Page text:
Wanting The Dots To Connect

Dear Wanting The Dots To Connect,

Matthew, Mark, Luke, and John all are narratives of Christ’s life, but they each tell things from different perspectives.  As you may have noticed, Matthew doesn’t include all the same stories as Luke, and John tells things differently than Mark… the books are designed to give different angles to Jesus’ life here on Earth.  In fact, John said it would be impossible to tell of everything that Jesus said and did on this planet – so they only told us the details that were important for their particular purposes (Jhn 21:25).
This brings us to your question about Jesus walking on water.  Matthew covers the entire story of Jesus walking to His disciples upon the water, but Mark simply sums up that particular occurrence by saying, “He went up to them in the boat” (Mk 6:51).  Mark isn’t contradicting the story of Peter that Matthew tells; he just omitted that section of the story.  In the end, they tell the same story… Matthew was just more detailed.

Arabian Retreat

Monday, August 05, 2019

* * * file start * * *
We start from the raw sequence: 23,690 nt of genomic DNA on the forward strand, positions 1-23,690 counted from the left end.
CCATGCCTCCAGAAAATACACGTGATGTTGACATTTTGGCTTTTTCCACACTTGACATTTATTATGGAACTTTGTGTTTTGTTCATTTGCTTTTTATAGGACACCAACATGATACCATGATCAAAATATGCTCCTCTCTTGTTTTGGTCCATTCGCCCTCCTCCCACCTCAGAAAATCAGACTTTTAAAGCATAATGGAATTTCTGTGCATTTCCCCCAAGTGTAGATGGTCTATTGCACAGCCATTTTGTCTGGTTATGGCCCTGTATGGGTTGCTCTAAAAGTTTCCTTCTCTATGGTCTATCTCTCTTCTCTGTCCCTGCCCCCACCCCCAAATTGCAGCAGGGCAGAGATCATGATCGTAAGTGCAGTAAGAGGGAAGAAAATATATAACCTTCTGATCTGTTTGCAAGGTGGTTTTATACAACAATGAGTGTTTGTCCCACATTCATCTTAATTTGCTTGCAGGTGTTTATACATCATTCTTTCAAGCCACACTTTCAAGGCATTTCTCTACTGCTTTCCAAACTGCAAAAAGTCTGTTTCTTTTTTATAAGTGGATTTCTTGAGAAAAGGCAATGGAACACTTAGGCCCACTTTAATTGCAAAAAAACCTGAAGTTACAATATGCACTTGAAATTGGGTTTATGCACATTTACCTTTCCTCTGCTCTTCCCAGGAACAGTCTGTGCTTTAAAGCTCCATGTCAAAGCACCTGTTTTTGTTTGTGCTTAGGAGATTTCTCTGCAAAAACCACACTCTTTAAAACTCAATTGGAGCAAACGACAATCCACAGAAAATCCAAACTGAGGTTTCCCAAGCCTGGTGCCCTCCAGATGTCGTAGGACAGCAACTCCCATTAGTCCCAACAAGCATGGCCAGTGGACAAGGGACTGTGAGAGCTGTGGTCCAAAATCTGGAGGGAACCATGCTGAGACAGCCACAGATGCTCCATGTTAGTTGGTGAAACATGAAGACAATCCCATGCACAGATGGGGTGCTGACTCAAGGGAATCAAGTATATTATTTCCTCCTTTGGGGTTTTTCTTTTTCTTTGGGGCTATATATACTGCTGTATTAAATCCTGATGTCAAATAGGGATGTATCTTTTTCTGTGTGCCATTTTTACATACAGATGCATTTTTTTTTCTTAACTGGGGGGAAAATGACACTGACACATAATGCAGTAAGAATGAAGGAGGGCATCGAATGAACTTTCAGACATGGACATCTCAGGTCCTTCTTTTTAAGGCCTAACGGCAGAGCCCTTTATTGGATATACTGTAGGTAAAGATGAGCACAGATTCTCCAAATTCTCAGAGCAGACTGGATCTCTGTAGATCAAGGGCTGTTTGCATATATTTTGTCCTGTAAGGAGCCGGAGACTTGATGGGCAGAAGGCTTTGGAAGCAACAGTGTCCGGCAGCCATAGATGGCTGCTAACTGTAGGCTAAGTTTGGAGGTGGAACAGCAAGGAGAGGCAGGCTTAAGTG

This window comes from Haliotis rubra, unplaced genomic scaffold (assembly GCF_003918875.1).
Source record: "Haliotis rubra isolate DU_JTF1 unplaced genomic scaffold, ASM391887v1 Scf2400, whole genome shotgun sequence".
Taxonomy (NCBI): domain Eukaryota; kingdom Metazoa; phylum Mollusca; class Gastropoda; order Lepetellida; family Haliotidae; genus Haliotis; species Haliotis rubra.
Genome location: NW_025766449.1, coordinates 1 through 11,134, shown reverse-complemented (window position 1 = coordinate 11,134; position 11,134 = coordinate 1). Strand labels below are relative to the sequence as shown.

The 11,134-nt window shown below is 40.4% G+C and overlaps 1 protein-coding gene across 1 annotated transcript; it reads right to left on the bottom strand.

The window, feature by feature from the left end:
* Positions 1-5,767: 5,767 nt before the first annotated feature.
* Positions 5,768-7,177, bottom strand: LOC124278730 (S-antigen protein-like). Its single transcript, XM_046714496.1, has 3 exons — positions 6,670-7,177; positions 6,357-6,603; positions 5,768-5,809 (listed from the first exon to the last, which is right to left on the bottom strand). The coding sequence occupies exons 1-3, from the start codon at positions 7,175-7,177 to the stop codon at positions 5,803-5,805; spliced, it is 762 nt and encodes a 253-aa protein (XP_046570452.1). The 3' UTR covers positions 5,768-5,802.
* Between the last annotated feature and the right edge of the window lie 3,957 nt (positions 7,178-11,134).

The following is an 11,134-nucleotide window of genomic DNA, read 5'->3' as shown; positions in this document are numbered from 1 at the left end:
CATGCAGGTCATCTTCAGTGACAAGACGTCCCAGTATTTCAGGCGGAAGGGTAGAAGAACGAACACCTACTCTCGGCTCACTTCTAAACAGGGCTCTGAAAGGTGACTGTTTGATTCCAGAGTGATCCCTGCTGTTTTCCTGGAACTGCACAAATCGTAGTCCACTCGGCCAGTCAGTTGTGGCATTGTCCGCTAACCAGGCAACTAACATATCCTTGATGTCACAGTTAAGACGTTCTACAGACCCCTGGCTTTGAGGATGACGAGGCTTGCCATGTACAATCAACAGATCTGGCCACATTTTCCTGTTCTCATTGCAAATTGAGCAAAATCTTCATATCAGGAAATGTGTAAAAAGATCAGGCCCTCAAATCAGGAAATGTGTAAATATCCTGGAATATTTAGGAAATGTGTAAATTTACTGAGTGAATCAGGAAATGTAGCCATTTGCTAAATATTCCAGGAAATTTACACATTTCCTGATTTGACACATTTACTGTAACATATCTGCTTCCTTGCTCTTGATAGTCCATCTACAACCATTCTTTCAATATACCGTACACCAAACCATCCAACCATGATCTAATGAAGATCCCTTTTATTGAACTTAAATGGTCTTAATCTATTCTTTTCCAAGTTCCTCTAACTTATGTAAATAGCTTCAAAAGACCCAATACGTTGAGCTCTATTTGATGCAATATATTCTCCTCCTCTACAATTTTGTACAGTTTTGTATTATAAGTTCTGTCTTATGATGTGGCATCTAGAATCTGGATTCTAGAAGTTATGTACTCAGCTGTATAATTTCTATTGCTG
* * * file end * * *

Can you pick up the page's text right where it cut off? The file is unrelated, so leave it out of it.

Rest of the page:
Many people think that after Saul was saved and regained his sight, he began his ministry without interruption.  But in fact, he later says he was sent to the desert for three years.  I remember reading it, but I don't know where to find it.  Can you help me with that verse please?

Sincerely,
Stuck In The Desert

Dear Stuck In The Desert,

The verses you are thinking of are Gal 1:15-18.  After Saul's conversion in Damascus (Acts 9:17-19), Saul (more commonly known as Paul) left Damascus and went into Arabia for three years.  It is during this three-year time period that Paul had his vision of Paradise (2 Cor 12:2-4).  It is only after those three years that Paul eventually visited Jerusalem.

Breakin' The Law

Thursday, August 01, 2019
      Why is there a New Testament if God never changes?

Sincerely,
Traditionalist

Dear Traditionalist,

God never changes, but humans do, and mankind wasn’t ready for Christ’s law in the beginning.  Gal 3:24 says that the Old Testament law was a tutor to lead people to Christ.  Just like beginning arithmetic must be taught before you dive into calculus, the Old Law prepared people for a greater and more perfect law.  The Old Testament taught people about sin (Rom 3:20), and it showed that all mankind had sinned and fallen short of God’s glory (Rom 3:23).  The Old Testament law was added because of sin and as a preparation for Jesus’ entrance into the world (Gal 3:19).  The Old Law could never save people because all a law can do is condemn the law-breaker – only the gift of Christ’s blood can provide forgiveness for the sinner (Gal 3:13).  The New Testament combines God’s laws with a plan to provide forgiveness for those who break those laws.